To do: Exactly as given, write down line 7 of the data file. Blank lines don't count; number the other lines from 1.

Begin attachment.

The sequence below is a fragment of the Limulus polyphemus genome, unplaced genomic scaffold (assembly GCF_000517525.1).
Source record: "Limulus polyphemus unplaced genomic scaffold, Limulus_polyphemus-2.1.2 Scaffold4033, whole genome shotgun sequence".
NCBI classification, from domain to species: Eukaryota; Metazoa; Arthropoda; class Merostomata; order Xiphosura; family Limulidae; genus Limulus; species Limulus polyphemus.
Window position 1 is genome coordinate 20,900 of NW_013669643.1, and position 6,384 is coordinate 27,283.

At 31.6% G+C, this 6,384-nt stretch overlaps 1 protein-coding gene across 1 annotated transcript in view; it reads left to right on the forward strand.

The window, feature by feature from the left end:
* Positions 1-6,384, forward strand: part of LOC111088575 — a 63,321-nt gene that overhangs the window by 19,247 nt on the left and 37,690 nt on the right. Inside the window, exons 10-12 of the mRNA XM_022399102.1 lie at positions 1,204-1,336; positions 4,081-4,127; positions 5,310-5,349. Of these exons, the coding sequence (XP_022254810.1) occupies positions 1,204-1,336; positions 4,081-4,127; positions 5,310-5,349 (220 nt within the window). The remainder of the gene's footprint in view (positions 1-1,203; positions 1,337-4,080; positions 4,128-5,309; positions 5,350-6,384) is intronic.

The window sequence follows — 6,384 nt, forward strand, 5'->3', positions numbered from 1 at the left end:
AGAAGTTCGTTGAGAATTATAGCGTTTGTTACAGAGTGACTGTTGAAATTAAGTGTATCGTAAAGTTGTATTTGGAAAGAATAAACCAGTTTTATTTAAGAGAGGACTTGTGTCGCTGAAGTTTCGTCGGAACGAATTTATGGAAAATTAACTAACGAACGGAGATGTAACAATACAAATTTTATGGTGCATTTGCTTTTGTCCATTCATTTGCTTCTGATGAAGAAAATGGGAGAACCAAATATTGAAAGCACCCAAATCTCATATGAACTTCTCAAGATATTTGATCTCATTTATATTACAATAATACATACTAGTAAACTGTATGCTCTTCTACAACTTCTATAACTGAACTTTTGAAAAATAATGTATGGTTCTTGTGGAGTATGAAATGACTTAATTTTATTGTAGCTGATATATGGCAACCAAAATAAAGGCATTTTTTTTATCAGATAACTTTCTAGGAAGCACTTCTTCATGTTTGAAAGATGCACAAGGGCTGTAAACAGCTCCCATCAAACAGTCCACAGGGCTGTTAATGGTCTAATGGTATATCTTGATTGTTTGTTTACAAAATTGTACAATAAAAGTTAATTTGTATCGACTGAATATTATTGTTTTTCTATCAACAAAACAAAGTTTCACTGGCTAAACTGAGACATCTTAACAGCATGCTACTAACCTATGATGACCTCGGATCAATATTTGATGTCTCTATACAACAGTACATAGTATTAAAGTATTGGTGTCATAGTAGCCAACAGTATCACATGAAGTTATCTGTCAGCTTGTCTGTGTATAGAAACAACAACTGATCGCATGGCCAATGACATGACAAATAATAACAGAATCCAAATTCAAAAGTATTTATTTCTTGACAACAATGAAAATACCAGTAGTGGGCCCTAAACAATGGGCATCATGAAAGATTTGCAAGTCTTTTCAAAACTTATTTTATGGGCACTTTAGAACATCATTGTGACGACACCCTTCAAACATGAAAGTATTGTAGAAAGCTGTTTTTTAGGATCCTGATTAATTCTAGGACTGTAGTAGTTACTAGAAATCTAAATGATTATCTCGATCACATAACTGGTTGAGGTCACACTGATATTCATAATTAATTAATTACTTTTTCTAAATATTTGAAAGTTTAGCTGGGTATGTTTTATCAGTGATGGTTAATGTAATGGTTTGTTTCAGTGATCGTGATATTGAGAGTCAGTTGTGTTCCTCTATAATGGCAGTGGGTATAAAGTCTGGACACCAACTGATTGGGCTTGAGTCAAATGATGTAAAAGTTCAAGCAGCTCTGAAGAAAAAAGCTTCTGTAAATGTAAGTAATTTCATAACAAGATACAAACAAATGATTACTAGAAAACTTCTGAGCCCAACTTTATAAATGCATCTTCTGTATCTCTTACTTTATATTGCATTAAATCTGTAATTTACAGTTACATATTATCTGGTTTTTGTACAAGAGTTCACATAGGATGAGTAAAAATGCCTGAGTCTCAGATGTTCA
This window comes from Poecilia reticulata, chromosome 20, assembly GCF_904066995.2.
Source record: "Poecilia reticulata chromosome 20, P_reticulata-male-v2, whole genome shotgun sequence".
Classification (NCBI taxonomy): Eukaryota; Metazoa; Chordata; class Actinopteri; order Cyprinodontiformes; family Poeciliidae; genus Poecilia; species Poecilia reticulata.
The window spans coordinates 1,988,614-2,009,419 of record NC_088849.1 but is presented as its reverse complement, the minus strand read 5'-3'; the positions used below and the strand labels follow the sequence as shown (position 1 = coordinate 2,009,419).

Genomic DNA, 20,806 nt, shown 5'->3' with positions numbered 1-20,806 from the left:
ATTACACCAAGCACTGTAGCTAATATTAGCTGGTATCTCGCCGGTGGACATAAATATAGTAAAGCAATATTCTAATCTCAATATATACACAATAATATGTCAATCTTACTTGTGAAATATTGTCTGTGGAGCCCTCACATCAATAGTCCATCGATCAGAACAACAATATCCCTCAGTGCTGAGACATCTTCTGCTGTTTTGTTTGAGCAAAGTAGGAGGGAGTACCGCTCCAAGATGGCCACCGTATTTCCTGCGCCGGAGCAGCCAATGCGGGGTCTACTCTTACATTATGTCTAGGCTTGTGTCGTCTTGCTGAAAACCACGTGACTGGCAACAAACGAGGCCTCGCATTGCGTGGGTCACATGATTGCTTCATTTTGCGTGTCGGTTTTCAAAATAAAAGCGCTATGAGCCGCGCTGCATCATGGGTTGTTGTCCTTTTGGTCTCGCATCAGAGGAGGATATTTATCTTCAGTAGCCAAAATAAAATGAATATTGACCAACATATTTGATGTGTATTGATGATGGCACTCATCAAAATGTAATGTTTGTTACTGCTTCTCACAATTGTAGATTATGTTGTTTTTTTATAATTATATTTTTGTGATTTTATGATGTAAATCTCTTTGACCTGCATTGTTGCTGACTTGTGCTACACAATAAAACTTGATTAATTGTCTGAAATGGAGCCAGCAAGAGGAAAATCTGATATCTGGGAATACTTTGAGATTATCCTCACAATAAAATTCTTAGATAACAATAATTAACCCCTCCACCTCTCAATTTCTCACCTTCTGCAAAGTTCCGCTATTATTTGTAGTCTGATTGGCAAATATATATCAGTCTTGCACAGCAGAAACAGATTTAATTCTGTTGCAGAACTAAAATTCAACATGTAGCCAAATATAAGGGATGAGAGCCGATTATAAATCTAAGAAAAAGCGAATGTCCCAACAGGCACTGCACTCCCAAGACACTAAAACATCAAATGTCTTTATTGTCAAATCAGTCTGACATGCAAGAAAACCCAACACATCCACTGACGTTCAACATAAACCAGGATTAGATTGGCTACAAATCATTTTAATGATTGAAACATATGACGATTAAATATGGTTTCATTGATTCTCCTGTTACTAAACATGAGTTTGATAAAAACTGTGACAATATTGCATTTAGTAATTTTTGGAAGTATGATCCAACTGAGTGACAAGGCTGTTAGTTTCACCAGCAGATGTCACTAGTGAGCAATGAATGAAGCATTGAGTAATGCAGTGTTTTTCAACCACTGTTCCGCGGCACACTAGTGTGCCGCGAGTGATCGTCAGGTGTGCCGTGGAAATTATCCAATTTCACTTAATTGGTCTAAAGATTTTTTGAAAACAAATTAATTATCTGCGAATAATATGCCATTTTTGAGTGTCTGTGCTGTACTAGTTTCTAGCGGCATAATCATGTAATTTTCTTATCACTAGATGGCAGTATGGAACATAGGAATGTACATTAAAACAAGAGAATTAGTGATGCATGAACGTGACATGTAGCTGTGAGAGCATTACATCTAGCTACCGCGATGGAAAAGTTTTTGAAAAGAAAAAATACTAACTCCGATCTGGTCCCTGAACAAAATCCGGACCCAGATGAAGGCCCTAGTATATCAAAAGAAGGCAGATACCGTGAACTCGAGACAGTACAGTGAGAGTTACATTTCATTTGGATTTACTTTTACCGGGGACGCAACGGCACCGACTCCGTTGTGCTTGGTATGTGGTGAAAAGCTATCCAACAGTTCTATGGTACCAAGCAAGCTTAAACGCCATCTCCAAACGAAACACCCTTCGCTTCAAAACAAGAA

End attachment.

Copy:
* Positions 1-6,384, forward strand: part of LOC111088575 — a 63,321-nt gene that overhangs the window by 19,247 nt on the left and 37,690 nt on the right. Inside the window, exons 10-12 of the mRNA XM_022399102.1 lie at positions 1,204-1,336; positions 4,081-4,127; positions 5,310-5,349. Of these exons, the coding sequence (XP_022254810.1) occupies positions 1,204-1,336; positions 4,081-4,127; positions 5,310-5,349 (220 nt within the window). The remainder of the gene's footprint in view (positions 1-1,203; positions 1,337-4,080; positions 4,128-5,309; positions 5,350-6,384) is intronic.